7. The Assembly is concerned about the many allegations of crimes, war crimes and other wrongful acts levelled against both Armenia and Azerbaijan during the six-week war. It notes the individual cases and interstate cases brought before the European Court of Human Rights, including those by Armenia against Azerbaijan on 27 September 2020 (Application No. 42521/20) and against Turkey on 4 October 2020 (Application No. 43517/20), and by Azerbaijan against Armenia on 27 October 2020 (Application No. 47319/20).
8. Among allegations made by both sides, backed up by reputable international non-governmental organisations and a wealth of information available from different sources, there are worrying allegations and evidence of:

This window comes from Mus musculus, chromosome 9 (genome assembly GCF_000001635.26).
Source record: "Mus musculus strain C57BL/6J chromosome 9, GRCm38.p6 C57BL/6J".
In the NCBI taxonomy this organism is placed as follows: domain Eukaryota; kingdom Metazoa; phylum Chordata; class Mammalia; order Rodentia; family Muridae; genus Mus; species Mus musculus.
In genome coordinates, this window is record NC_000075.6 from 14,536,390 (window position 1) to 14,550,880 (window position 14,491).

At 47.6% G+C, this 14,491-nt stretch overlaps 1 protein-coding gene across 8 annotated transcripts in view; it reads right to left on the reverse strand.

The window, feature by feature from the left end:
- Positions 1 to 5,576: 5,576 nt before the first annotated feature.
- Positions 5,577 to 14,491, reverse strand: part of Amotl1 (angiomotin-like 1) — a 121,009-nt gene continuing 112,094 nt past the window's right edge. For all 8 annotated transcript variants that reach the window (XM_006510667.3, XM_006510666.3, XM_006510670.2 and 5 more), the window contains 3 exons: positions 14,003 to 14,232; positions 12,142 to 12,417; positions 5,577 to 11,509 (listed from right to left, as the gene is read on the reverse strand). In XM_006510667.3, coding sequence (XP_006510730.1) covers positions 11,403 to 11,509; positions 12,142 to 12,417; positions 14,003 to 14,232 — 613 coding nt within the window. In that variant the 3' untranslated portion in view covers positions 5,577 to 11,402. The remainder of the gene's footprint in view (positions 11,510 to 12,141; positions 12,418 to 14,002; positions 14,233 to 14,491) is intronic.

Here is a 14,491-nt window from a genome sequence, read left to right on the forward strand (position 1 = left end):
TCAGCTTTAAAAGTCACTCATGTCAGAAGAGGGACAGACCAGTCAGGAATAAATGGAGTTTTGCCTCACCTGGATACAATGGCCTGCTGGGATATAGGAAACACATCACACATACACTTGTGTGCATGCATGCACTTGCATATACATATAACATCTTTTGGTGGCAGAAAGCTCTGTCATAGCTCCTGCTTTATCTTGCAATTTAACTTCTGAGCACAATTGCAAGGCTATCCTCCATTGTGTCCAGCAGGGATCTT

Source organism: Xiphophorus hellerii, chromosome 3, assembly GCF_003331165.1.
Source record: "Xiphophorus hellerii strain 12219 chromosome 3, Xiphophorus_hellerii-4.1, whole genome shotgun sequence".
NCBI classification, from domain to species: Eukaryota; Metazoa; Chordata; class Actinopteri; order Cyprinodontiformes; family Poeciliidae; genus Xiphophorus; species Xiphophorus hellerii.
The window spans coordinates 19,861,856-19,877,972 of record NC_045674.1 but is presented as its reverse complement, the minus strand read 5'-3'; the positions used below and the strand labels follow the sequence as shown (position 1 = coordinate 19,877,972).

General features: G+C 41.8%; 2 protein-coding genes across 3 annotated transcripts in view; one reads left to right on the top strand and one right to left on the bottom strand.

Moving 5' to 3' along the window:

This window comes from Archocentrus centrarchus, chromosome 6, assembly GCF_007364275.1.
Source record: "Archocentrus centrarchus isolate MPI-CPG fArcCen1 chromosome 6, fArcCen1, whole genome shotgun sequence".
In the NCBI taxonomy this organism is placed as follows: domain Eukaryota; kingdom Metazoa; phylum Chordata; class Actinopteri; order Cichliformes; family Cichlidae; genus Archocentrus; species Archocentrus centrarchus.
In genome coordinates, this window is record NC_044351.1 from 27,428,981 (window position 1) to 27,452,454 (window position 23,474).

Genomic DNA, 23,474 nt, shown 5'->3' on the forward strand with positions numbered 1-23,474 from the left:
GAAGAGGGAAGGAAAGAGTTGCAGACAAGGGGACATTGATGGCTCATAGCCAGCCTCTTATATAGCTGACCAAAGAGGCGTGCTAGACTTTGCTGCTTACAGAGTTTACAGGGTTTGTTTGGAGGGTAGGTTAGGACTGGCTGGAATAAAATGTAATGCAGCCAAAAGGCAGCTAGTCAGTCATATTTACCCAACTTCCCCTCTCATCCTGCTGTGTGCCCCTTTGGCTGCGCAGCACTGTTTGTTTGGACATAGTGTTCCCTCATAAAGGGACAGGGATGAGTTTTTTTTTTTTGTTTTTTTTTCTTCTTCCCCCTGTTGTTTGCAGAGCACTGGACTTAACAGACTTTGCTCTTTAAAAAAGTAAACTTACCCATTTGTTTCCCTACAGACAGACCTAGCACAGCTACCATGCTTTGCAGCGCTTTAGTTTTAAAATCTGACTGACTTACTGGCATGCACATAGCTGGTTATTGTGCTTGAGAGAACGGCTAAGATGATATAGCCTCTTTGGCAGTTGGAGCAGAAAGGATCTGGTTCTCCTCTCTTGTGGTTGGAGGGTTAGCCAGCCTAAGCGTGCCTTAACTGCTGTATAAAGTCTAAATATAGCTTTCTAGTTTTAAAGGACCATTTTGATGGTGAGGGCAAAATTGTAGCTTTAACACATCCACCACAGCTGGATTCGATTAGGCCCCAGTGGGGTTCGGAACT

8.1 extrajudicial killings, including, for example, the alleged decapitation or throat-slitting of at least two Armenians and one Azerbaijani;
8.2 a substantial number of consistent allegations of inhuman and degrading treatment and torture of Armenian prisoners of war by Azerbaijanis, as well as a number of allegations of similar treatment of Azerbaijani prisoners of war by Armenians;
8.3 highly disturbing evidence of despoliation of both Armenian and Azerbaijani dead;
8.4 the indiscriminate use of weapons resulting in the killing and injuring of civilians, particularly in places not located in the conflict zone. According to the parties, there were 205 Armenian and 548 Azerbaijani casualties. In this respect, Armenian forces appear to have used ballistic missiles, unguided artillery and multiple rocket launchers, while Azerbaijani forces also appear to have used unguided artillery and multiple rocket launchers as well as loitering munitions and missiles launched by drones. Both sides had a responsibility to respect international humanitarian law and protect civilians from explosive weapons that were certain to have an impact in civilian areas and failed to do so;